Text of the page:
GB’s Lintern on Battlegrounds’ ‘Iconic’ Approach

 

HYDE PARK, London – Will Lintern is one of British Baseball’s true success stories, learning baseball as a child in the southeast, playing for Great Britain Baseball, and coaching for various national squads. On July 4, he added another line to his C.V.: batting practice pitcher at MLB’s Battlegrounds. Tasked with throwing down the middle to a selection of former major league sluggers and various other batters, Lintern appeared on British Summer Time’s Great Oak Stage as Home Run Derby hurler.

Lintern had quite the globe-trotting childhood, living in South Africa, California’s Bay Area, and Kent as a boy, and fell in love with the Athletics’ Bash Brothers during his time in the Oakland area. He earned his playing stripes as a catcher for Tonbridge and trained with GB’s Junior National Team before attending California’s Menlo College to play baseball.

Lintern earned caps for Britain’s senior team in 2009 and 2010, but has spent most of his adult life coaching Britain’s Cadets (Under-15, or U15) and Juniors (U18), the latter of whom he currently leads as Head Coach. The Juniors finished eighth in Europe in 2016, as Lintern has kept them moving steadily upwards. Last year’s result was up two places from a year prior, while Lintern’s squad earned a place in the tournament by finishing second in a 2014 qualifier.

We broke down Battlegrounds for Baseball America (link), and Lintern was one of the key figures in the morning’s workout where Cliff Floyd and Carlos Peña spoke to an eager group of U15 and U18 squad members. Before warming up the arm in front of 20,000 spectators in Hyde Park, the affable Lintern spoke to us about the drill, the increased momentum of baseball in Britain, and the night’s festivities. For those who prefer, audio is available here.

Gabriel Fidler: We’re here with Will Lintern, who’s the coach for the Great Britain U18 Team and this morning, we had the privilege of Cliff Floyd and Carlos Peña do a drill with a mixture of the U15 and U18 teams. Will, what did you think about that?
Will Lintern: First off, what a tremendous opportunity it was for our players, and also our coaches, to listen to two of the game’s greatest players. I think one of the things that we miss out in this country is the lack of [baseball] culture and how it’s embedded over here—so for every child that gets to a camp or a stadium and meet former professional players in the States, we don’t necessarily get that here. I know, when I was their age, that I hadn’t met a single professional player so, for one, that experience alone was phenomenal.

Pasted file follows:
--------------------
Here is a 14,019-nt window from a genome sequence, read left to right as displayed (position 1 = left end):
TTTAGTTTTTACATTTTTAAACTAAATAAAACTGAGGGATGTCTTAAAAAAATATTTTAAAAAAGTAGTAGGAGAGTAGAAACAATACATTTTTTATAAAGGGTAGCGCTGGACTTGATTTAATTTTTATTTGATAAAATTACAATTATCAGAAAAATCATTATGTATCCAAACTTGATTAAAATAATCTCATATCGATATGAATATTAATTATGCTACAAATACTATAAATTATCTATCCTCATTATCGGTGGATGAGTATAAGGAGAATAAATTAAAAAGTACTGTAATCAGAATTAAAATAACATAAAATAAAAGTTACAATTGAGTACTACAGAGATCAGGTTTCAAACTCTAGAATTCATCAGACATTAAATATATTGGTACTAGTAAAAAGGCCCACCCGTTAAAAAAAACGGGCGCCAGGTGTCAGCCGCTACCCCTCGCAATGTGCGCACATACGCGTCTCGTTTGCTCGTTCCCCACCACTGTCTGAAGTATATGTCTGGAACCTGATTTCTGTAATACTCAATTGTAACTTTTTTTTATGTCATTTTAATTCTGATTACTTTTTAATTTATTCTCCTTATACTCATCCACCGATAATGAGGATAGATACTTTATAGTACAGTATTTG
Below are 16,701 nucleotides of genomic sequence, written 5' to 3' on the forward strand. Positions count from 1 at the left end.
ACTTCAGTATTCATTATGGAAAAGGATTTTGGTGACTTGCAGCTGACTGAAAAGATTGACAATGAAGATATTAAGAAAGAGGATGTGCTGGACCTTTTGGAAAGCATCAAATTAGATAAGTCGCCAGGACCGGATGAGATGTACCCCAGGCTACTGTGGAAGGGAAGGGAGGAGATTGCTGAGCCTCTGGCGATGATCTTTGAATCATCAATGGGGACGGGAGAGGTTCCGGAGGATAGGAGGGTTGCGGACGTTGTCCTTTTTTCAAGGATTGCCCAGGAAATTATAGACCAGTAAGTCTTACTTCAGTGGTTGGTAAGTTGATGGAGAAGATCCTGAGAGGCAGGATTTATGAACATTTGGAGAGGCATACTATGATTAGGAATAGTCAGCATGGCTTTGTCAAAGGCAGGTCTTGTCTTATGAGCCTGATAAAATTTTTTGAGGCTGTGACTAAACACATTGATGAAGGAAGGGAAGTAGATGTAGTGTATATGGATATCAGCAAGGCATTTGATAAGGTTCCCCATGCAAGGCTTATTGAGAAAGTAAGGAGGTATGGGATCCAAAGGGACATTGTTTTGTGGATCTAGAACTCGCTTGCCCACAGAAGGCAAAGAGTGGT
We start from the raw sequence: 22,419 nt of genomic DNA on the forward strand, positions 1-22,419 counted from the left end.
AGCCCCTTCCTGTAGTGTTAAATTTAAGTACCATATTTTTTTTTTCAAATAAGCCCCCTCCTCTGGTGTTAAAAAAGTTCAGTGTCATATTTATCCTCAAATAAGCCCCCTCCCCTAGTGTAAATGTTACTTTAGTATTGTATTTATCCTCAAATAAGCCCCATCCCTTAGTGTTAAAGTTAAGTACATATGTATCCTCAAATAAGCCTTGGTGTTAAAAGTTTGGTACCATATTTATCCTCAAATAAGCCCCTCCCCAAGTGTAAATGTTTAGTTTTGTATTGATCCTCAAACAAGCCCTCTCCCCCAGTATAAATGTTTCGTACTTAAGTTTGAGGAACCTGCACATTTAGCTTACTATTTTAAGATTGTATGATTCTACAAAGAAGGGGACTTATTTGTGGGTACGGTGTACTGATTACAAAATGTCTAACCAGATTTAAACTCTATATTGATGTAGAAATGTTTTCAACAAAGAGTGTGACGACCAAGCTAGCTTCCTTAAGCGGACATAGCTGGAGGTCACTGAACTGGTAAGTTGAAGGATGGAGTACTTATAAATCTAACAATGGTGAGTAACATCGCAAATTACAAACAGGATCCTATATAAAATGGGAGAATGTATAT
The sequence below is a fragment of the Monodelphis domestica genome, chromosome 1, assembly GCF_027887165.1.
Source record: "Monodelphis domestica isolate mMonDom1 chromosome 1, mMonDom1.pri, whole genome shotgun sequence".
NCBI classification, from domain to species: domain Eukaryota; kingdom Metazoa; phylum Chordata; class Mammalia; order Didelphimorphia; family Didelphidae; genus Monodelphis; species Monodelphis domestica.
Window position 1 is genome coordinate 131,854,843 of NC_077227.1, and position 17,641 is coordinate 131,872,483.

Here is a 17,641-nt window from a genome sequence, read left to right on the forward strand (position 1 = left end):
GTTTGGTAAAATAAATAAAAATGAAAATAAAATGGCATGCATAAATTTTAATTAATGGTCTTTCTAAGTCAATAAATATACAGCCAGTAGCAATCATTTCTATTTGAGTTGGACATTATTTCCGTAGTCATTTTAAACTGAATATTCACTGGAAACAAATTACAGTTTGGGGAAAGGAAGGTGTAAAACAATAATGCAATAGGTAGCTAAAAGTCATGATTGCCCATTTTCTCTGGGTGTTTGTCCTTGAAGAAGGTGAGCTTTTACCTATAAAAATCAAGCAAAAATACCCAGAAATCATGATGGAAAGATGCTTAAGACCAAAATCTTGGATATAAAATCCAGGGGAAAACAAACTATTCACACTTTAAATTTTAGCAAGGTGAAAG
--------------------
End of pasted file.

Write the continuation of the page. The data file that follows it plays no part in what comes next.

Second, it was great to hear the advice they were giving about the fundamentals of the game, the importance of playing catch, simply being ready and being focused, is almost identical, if not from the same mould as the ‘GB Way’, so reinforced not only the leadership and the vision that we have from Head Coach Liam Carroll, but also when we’re implementing those things in games or in tournaments, that the kids are getting the same information they would do if they were in the professional circuit or, even, any circuit in the States. So, it was great to see that reinforcement.

And then, third point, it’s just always great to hear information from different sources, so hopefully those kids might have taken something away, whether it was Cliff Floyd talking about his approach at the plate, or Peña’s approach in the field and how he got ready to receive the ball. If that resonated differently than it had in any of the sessions I’ve led or any of the other coaches, then that’s a win for us, and the kids are moving in the right direction.

GF: So, we’re here at MLB Battlegrounds, and the GB Clinic basically came together as a result of MLB Battlegrounds. How did GB Baseball get involved with the event?
WL: Head Coach Liam Carroll was at the forefront of this event for us and, pretty much, for British baseball. He’s been a long-time advocate for British baseball and the GB Baseball programme, and the image and professionalism he showed at the World Baseball Classic was testament to that. So, when MLB thought, “We’re going to host an event here,” who better to call than Liam?

So, with Liam’s influence and his ability to not only put together a staff and recruit volunteers, he was also able to make a request and say, “Is there any way your pro guys could come work with our players?” and, thankfully, MLB is a very generous organisation that is always looking to invest into the communities, not just from a fan perspective, but player development, so we were able to take advantage of that opportunity and have that great session this morning.